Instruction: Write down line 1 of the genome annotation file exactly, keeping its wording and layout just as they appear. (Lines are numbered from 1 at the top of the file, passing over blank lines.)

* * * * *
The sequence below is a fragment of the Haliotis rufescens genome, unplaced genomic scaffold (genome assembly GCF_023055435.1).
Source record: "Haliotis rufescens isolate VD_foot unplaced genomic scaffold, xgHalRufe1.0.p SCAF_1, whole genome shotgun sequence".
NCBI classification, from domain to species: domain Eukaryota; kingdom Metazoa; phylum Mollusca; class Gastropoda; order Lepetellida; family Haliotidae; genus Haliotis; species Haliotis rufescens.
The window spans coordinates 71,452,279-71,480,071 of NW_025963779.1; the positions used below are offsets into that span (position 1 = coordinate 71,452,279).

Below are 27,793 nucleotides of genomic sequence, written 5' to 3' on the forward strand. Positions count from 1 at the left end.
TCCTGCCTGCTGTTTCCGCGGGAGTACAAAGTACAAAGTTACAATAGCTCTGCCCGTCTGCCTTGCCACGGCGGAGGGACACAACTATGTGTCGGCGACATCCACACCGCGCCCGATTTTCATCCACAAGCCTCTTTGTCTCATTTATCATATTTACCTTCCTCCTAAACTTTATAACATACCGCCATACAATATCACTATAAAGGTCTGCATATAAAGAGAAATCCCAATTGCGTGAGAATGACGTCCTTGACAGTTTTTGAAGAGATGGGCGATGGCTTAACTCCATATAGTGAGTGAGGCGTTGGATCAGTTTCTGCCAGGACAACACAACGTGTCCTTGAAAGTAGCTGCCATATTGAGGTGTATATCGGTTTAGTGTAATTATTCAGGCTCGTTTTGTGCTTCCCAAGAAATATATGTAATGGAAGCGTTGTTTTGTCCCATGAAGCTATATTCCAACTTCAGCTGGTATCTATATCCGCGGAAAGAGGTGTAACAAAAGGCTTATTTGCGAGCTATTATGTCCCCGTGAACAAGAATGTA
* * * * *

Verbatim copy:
The sequence below is a fragment of the Haliotis rufescens genome, unplaced genomic scaffold (genome assembly GCF_023055435.1).